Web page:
The dispute between London restaurant group Corbin and King and majority shareholder Minor International has escalated, with Minor placing the restaurants’ holding company into administration. In a statement, it emphasised that “the appointment of administrators does not affect the operations of the restaurants within the Group, which continue to trade.”
They include the Wolseley, Brasserie Zedel, Colbert, and Fischer’s — among some of the most fondly thought of in the city. Eater has contacted Jeremy King, who has described the move as a “power play,” for comment on the development. King said that he and business partner Chris Corbin plan to “buy back” the holding company out of administration. Reports of a permanent exit from the group for the duo are wide of the mark.
Minor International says the decision is “for the benefit of all of the company’s stakeholders, to find a pragmatic way forward.” Its chief executive officer, Dillip Rajakarier, referenced an outstanding £35 million loan which the shareholder provided to support the group through Covid-19 disruption:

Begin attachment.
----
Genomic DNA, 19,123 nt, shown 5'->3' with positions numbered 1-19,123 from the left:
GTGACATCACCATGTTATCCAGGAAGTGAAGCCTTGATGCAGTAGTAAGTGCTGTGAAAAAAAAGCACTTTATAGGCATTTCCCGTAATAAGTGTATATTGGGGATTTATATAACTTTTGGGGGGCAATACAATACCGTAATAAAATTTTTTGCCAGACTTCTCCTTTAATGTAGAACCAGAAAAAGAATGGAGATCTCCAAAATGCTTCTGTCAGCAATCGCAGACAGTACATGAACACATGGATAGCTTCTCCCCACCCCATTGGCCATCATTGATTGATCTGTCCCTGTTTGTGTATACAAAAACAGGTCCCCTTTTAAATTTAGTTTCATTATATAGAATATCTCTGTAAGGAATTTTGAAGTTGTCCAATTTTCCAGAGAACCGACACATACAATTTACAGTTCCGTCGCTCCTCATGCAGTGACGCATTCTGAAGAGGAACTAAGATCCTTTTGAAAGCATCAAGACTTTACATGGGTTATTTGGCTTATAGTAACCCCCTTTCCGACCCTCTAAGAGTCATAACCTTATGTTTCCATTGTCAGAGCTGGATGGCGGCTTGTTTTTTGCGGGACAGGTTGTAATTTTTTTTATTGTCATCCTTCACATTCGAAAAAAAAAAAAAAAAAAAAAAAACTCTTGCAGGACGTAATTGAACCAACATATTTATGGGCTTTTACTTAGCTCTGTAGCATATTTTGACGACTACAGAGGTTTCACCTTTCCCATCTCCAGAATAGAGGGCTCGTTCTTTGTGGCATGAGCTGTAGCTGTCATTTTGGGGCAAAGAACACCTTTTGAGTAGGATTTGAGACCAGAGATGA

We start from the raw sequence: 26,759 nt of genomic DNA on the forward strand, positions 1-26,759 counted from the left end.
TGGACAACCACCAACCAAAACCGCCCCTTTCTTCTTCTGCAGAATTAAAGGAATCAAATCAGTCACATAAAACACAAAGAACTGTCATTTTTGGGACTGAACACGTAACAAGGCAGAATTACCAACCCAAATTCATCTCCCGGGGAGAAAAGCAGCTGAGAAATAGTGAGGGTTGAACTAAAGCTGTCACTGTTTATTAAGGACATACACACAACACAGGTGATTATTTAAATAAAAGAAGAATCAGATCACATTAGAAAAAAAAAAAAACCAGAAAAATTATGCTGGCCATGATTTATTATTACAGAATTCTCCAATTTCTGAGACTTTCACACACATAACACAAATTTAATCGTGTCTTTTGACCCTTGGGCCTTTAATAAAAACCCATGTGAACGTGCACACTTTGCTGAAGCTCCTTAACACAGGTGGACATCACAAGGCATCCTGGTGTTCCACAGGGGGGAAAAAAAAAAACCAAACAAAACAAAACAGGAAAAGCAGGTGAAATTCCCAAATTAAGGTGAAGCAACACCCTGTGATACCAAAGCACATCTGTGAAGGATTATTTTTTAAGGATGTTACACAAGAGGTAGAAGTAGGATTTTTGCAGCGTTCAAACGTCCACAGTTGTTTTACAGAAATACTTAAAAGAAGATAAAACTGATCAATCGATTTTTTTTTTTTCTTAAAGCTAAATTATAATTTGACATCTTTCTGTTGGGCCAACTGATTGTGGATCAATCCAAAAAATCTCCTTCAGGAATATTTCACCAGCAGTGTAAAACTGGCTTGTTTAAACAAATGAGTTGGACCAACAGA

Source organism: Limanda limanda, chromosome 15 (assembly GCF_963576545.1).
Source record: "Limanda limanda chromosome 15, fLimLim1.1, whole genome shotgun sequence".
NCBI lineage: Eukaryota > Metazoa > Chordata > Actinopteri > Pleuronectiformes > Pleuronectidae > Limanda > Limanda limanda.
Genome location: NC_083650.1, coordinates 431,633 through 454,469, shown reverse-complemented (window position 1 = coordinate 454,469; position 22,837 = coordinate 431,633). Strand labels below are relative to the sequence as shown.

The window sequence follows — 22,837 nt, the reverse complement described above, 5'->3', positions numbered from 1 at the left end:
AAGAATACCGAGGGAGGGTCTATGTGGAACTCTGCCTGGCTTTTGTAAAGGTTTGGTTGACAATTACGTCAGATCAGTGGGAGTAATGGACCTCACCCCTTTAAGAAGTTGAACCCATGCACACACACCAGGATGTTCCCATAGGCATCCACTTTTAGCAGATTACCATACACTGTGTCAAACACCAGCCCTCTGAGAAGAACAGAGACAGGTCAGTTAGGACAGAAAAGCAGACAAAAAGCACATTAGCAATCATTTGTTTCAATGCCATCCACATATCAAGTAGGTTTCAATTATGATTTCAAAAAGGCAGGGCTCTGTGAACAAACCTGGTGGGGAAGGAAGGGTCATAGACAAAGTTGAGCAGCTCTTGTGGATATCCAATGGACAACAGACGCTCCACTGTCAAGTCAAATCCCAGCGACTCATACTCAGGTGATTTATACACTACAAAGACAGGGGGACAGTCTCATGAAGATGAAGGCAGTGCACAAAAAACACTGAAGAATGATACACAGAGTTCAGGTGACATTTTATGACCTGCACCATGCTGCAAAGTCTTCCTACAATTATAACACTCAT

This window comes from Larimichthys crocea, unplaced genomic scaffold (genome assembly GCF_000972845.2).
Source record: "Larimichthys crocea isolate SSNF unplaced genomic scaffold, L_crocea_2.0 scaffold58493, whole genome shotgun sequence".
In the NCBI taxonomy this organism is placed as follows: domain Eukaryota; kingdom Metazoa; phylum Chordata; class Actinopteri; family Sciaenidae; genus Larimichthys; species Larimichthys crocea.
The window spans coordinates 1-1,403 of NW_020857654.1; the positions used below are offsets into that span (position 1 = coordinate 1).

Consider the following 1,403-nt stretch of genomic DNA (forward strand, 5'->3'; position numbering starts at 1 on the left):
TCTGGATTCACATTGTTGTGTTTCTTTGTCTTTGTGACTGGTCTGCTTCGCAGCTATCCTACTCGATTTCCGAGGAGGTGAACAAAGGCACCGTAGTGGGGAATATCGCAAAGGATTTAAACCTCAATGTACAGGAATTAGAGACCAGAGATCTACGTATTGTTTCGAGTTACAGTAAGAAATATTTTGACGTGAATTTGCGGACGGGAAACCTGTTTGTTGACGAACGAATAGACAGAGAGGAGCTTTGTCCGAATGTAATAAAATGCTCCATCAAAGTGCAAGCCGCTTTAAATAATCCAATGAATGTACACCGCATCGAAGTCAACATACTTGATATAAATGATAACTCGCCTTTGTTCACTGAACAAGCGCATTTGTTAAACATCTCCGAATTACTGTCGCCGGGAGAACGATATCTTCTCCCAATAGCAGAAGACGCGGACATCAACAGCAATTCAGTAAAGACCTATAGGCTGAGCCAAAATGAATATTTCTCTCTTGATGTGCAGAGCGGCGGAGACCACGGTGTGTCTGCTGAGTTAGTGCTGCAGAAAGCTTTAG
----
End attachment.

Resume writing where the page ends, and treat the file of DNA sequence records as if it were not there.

“The loans have been in default since May 2020 and we are required to act in the best interest of the company’s stakeholders. Contrary to the picture that Mr King is trying to paint, the business is insolvent and is in strong need of further financial support.” The company added that it is willing to provide that support.
But when asked to confirm whether or not the “creditors” cited in the statement were entirely, or in the majority referring to Monor International itself, a spokesperson confirmed that “the creditors include Minor above all.”
As such, the company is simultaneously attempting to recoup a £35 milion loan and has appointed administrators to do so, while also offering further money to the group it wishes to retrieve money from. When asked for comment on the end-game for administration in the light of the offer of further capital, it declined to coment.
This is part of a long running dispute between Corbin and King and Minor International over strategy which Jeremy King first publicly detailed in November 2021. The two parties were disagreeing over the state of the London restaurant market and also expansion plans.
This dispute looks unlikely to end soon; for now, it does not affect some of London’s best-loved restaurants.